Pioneer Energy and Bayswater Exploration & Production have revealed the successful field trial of a new emission control treater (ECT) technology that can reduce or eliminate emissions in oil production.
Pioneer, an oilfield services company dedicated to driving oil and gas decarbonization, and Bayswater, a Colorado-based oil producer, designed technology that can curb emissions and enhance crude oil yield. According to the companies, the field trial pilot at a production site in Weld County, Colorado, was successful and revealed a near-complete well pad emission elimination, autonomous operations, and an 11.3% increase in crude yield.
The collaboration between Pioneer Energy and Bayswater demonstrated the potential of the ECT technology in lowering emissions in the oil and gas industry. The technology is a zero-emission, tankless oil pad production system, which is intended to be a replacement for nearly all existing well pad infrastructure. According to Pioneer Energy, the current well pad design ultimately contributes to greenhouse gas emissions with the crude oil production process.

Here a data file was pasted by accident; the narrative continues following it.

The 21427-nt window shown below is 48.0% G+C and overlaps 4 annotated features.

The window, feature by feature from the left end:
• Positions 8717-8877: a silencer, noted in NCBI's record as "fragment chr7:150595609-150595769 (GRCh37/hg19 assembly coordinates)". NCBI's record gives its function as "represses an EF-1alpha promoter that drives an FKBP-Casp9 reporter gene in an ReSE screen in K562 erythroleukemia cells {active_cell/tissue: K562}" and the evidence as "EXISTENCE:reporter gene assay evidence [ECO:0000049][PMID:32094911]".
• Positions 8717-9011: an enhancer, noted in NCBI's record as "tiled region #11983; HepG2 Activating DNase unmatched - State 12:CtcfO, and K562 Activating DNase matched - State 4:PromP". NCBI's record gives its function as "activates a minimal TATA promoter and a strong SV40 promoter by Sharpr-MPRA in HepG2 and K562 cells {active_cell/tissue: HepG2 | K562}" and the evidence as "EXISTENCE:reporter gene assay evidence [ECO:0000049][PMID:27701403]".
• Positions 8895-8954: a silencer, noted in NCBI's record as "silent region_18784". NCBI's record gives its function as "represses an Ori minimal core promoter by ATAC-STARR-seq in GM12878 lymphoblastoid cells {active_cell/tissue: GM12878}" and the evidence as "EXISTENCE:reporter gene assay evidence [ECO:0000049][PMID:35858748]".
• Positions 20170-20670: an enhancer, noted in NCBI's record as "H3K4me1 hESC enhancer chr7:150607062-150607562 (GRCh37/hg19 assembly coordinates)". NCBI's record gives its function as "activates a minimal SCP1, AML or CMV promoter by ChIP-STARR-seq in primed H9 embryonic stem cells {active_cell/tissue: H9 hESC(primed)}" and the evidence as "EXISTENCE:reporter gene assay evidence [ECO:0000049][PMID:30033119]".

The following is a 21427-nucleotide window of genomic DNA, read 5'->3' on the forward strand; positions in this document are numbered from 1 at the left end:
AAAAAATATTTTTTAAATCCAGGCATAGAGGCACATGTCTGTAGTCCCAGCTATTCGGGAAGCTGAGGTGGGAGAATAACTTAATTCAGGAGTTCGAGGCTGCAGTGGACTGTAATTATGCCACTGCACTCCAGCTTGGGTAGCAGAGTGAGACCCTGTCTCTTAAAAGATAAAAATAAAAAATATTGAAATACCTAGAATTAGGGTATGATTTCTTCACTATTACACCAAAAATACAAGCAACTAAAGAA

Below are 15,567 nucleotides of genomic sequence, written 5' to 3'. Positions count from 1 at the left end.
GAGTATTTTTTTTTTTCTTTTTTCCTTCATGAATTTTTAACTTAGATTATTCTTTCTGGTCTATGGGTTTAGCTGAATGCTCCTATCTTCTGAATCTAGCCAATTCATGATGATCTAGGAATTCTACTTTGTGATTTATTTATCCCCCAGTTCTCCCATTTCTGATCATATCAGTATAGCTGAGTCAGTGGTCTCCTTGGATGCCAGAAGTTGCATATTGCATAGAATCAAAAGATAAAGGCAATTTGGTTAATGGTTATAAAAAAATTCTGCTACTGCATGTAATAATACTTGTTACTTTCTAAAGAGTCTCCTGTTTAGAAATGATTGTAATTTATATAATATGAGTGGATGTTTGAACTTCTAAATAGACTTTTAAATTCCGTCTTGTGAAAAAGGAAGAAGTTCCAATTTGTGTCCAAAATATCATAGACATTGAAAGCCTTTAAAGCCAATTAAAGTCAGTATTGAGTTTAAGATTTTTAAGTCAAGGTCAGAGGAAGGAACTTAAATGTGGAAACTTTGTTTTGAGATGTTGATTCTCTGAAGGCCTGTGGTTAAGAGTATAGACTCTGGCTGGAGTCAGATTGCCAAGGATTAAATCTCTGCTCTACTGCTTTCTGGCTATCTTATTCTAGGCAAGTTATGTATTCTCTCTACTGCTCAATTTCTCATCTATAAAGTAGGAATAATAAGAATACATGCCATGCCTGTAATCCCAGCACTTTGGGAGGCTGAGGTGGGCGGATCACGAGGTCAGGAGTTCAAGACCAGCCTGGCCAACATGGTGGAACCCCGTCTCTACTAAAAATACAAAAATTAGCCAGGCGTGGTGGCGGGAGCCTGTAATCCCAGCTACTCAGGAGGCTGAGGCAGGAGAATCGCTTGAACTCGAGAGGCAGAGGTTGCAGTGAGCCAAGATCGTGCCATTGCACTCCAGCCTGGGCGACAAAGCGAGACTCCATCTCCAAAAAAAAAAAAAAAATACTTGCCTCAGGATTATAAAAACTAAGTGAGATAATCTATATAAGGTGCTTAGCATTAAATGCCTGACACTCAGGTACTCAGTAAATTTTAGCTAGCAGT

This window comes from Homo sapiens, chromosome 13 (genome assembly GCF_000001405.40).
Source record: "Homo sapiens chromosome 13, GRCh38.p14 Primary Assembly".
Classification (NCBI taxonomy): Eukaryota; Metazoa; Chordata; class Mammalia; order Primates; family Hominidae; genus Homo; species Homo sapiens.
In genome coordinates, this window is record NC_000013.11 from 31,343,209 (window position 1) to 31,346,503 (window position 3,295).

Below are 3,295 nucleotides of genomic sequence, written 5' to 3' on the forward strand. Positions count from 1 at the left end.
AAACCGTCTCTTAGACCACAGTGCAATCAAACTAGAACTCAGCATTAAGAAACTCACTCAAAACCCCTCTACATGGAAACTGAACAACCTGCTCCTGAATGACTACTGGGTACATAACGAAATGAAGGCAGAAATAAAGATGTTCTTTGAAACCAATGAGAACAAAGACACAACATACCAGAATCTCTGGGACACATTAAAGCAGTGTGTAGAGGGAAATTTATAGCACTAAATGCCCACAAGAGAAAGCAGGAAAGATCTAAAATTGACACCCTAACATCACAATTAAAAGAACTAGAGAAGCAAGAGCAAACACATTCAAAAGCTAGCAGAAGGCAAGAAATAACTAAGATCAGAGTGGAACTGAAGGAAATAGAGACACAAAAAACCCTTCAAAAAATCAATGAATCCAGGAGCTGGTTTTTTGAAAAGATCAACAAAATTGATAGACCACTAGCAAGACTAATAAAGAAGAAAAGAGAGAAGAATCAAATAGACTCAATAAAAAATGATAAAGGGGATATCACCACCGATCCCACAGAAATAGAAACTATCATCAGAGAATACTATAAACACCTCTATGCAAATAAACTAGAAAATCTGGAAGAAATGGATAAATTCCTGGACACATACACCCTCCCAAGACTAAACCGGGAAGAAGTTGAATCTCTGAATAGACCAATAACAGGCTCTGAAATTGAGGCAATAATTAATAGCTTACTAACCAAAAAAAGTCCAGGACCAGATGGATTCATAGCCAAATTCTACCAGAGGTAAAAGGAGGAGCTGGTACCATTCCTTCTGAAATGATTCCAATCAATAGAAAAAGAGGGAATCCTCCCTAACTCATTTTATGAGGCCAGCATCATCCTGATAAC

Unlike traditional methods, the ECT technology employs a single-stage method that expels volatile components from crude, minimizing emissions. With fewer components and emissions sources, the ECT drastically reduces emissions (by 90% or more), minimizes pad size, lowers maintenance costs, and improves pad uptime.
ECT Technology Field Trial Pilot
According to the pilot program, important facets of the ECT technology’s function were revealed.
The field trial showcased how the technology has the capacity to streamline the oil production process from wellhead fluid to sales on an operational well pad, the companies said. The trial provided evidence of the ECT’s reliability and autonomous functionality. Notably, the system also nearly eliminated emissions from the well pad processing system. The ECT’s performance was further highlighted by the increase in crude oil volume production.
Pioneer Energy also offers the Pegasus field gas conditioning system, aimed at reducing emissions and fuel costs from hydraulic fracturing, as well as advanced flare gas capture and processing equipment. The company said it is poised to make commercial production of ECT systems, with anticipated commencement in 2024.